An example of divisions of a pavilion described as Mangala 3. Vikalpa W: (W+6 unit)
having 10 X 12 parts is shown in figure 14.
4. Abhasa W: (W+8 unit)

Elevation Proportions
Similarly the elevation was designed with certain Width to
Height ratios. The names of these for temples and houses
are given in Table 7 and Figure 15.

Elevation Sub-Divisions

The elevation was sub-divided into the Socle (up-peetha)


(optional), Base (peetha), Pillars (stambha), Entablature
(prastara), Attic (greeva), Roof (shikhara), and Finial (sthhupi).
The heights of these levels were in proportion to each
other. For example for a two storey temple, the total height
is divided into 28 parts comprising of a Base of 3 parts,
first storey of 6 parts, entablature of first storey of 3 parts,
second storey of 5 parts, entablature of second storey of 2
parts, stereobate of attic of 1 part, Attic of 2 parts, Shikhara
of 4 parts and finial of 1 parts. Figure 16 shows
these subdivisions for a two storey temple in Sarvakarmika
Fig. 14: Divisions of pavilion Mangala mode.

SHANTIKA PAUSHTIKA JAYADA ADBHUTA SARVAKARMIKA

Fig. 15: Width to Height Ratios for Temples (general)


Table 7a : Names of height to width proportions for
Houses:

S. No. Name W: H
1. Shantika 1: 1
2. Paushtika 1: 1
3. Jayada 1: 1
4. Dhanada 1: 1
5. Adbhuta 1: 2

Fig. 16: Vertical proportions of two storied Temple in arvakarmika (1:2) Table 7b: Names of height* to width proportions for
mode Temples (general):
S. No. Name W: H
1. Shantika 7: 10
2. Paushtika 6: 9
3. Jayada 5: 8
4. Adbhuta 4: 7
5. Sarvakarmika 3: 6

Table 7c: Names of height* to width proportions for


Single storeyed Temples:

S. No. Name W: H
1. Shantika 7: 10
2. Paushtika 1: 1
3. Jayada 1: 1
Fig. 17: Ratios of Pillar Height, bottom diameter and top diameter
4. Adbhuta 1: 2
*The height is defined in two ways: including sthupi and excluding sthupi
(v.11.20)

Numbers
Apart from the proportions, the numbers of various
building elements was also considered important in the
design of buildings. For humans, odd numbers were
prescribed whereas for Gods the numbers could be both
even and odd. The texts prescribe a number of dimensions,
proportions etc. For example, the number of foreparts or
porches (bhadra) in a pavilion could be from one to four
(Refer Figure 18).

CONCLUSION
Ancient Indian architecture has well defined series of
Fig. 18: Numbers of foreparts in a pavilion proportions for plan, elevation and building elements.
Proportions are prescribed for micro, meso and macro
levels which are time tested and are still appreciated in this
Building elements age.
The building elements like pillars could be designed with This is mainly due to the nature of the Mayamatam text
a number of interdependent dimensions and proportions. itself and of its subject which allows the specialist to give
The bottom diameter of a pillar could be 1/10 to 1/8 an interpretation, whether it be personal or guided by the
of its height; the top diameter equaled 11/12 to 5/6 of fashions of the time and place. The phenomenon is only
bottom diameter (Refer Figure 17). Thus, the proportional possible because inspite of their doctrinaire character this
relation of the pillar with other building components was treatise and others of the same group, leave to architects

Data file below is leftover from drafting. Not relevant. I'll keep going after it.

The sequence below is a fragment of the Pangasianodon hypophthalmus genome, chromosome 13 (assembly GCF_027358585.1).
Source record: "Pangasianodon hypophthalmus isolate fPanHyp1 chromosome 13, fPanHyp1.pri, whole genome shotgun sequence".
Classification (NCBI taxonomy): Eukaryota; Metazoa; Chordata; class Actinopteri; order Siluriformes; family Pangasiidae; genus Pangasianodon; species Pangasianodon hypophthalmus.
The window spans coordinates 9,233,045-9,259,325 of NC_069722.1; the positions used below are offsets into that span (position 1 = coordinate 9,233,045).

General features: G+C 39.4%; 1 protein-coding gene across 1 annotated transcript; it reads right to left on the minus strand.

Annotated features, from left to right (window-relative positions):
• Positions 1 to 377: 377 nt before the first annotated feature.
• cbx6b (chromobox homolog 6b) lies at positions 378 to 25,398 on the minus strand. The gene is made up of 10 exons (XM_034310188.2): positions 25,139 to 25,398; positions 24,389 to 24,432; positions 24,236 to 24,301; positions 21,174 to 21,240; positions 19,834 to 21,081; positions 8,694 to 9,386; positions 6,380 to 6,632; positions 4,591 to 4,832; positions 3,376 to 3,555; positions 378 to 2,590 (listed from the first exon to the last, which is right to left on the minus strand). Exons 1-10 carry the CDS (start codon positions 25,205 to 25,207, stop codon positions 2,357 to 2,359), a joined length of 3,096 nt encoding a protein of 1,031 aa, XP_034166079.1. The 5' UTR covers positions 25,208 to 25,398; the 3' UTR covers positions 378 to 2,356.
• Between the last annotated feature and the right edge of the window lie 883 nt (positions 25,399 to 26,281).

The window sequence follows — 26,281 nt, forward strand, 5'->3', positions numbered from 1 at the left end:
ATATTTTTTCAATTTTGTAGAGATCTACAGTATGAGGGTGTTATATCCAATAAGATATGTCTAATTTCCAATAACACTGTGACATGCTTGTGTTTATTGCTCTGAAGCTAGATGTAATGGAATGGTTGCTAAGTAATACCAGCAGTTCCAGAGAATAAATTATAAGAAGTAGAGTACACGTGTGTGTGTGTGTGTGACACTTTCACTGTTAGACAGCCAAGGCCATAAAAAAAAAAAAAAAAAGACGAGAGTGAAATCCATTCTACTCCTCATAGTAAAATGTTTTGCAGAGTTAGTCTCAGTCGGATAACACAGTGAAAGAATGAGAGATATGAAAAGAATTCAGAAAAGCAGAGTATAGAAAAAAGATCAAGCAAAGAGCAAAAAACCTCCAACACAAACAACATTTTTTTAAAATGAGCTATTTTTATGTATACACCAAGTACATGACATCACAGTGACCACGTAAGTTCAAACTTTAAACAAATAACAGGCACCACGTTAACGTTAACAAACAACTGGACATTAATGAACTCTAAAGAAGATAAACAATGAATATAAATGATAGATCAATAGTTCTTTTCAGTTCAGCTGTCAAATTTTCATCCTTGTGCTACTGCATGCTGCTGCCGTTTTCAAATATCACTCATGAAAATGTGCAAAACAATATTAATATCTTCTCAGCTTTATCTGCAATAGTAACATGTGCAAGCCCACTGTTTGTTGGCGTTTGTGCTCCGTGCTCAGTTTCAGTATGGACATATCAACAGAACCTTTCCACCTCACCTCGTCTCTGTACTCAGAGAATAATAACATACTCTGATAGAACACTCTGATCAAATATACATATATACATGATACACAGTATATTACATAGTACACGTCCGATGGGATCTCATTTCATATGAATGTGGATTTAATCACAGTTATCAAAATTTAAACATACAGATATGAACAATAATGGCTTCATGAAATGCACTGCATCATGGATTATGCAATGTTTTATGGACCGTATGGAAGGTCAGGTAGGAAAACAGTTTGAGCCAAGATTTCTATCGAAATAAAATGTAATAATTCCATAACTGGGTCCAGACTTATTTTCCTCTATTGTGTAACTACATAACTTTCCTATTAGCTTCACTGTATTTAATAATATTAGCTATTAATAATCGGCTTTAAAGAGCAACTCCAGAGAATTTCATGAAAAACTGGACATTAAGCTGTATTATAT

the right to originality in the exercise of their art; in other
maintained and in this way the entire building was a set of
words, the tradition is a guide more than it is a restraint
inter-related dimensions. [16].
REFERENCES

1. Coomaraswamy, A. K. (1985), - Chapter 1, Aims of


Indian Art, pg 11, in Fundamentals of Indian Art-vol.1,
The Historical Research Documentation Programme,
Jaipur.
2. Chhaya, H D (1998), - Vedic Spirit in Architecture,
Architecture + Design, pp 21-25
3. www.kamat.com/kalranga/people/pioneers/w-jones.
htm. retrieved August 24, 2004
4. http://asi.nic.in/index2.asp?sublinkid=28, retrieved
November 2, 2006
5. www.kamat.com/database/content/landscapes/
william_hodges.htm, retrieved November 2, 2006)
6. www.newstodaynet.com/2005sud/05dec/ss8.htm,
retrieved August 23, 2006
7. http://asi.nic.in/index2.asp?sublinkid=29, November 2,
2006
8. www.newstodaynet.com/2005sud/05dec/ss8.htm,
August 23, 2006
9. http://digital.library.wisc.edu/1711.dl/DLDecArts.
GramOrnJones, Retrieved August 23, 2006
10.Acharya, P. K., (1934), - Architecture of Manasara,
Illustrations of Architectural and Sculptural objects.
(Manasara series vol V), Oriental Books Reprint
Corporation, New Delhi.
11. Shukla, D. N., (1960), Vastu-Shastra Vol. 1, Hindu
Science of Architecture, Munshiram Manoharlal
Publishers Pvt. Ltd., New Delhi 110055
12. Dagens, Bruno, (1994), - Mayamatam, Vols. I & II,
Indira Gandhi National Centre for the Arts, New Delhi
& Motilal Banarasidass Publishers Pvt. Ltd. New Delhi.
13. www.cardiff.ac.uk/archi/school/staff/hardya.html,
retrieved August 24, 2006
14. Hardy, Adam, (1995), Indian Temple Architecture: Form
and Transformation, , Indira Gandhi National Centre for
the Arts, New Delhi-110001 & Abhinav Publications,
New Delhi
15. Dagens, Bruno, (1994), - Introduction, pg lxiiii, in
Mayamatam, Vols. I & II, Indira Gandhi National
Centre for the Arts, New Delhi & Motllal Banarasidass
Publishers Pvt. Ltd. New Delhi.
16 ibid, - Introduction, pg ci

ACKNOWLEDGEMENTS

The author is thankful to the following for their contributions


in this research work:
Prof. H. D. Chhaya, (Ex. HOD Department of
Architectural Conservation, School of Planning and
Architecture, New Delhi).
Akash Trust, Pondicherry
Rishabh Software, Vadodara
Ministry of Human Resource Development, Government
of India.